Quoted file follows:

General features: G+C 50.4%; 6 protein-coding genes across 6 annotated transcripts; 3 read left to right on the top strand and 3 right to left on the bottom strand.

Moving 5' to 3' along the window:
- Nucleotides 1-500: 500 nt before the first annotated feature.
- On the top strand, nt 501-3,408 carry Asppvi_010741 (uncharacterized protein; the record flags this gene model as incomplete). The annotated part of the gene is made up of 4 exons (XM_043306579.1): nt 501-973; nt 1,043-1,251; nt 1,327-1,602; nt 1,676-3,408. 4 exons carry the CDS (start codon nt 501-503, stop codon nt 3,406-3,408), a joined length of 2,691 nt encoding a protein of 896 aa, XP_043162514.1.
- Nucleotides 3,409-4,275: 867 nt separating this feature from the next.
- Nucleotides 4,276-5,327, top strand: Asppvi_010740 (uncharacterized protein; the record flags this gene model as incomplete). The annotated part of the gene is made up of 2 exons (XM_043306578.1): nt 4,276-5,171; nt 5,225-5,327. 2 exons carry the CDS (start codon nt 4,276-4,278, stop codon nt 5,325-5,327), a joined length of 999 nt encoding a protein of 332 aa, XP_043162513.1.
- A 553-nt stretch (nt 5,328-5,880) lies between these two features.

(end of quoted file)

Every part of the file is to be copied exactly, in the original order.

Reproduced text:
General features: G+C 50.4%; 6 protein-coding genes across 6 annotated transcripts; 3 read left to right on the top strand and 3 right to left on the bottom strand.

Moving 5' to 3' along the window:
- Nucleotides 1-500: 500 nt before the first annotated feature.
- On the top strand, nt 501-3,408 carry Asppvi_010741 (uncharacterized protein; the record flags this gene model as incomplete). The annotated part of the gene is made up of 4 exons (XM_043306579.1): nt 501-973; nt 1,043-1,251; nt 1,327-1,602; nt 1,676-3,408. 4 exons carry the CDS (start codon nt 501-503, stop codon nt 3,406-3,408), a joined length of 2,691 nt encoding a protein of 896 aa, XP_043162514.1.
- Nucleotides 3,409-4,275: 867 nt separating this feature from the next.
- Nucleotides 4,276-5,327, top strand: Asppvi_010740 (uncharacterized protein; the record flags this gene model as incomplete). The annotated part of the gene is made up of 2 exons (XM_043306578.1): nt 4,276-5,171; nt 5,225-5,327. 2 exons carry the CDS (start codon nt 4,276-4,278, stop codon nt 5,325-5,327), a joined length of 999 nt encoding a protein of 332 aa, XP_043162513.1.
- A 553-nt stretch (nt 5,328-5,880) lies between these two features.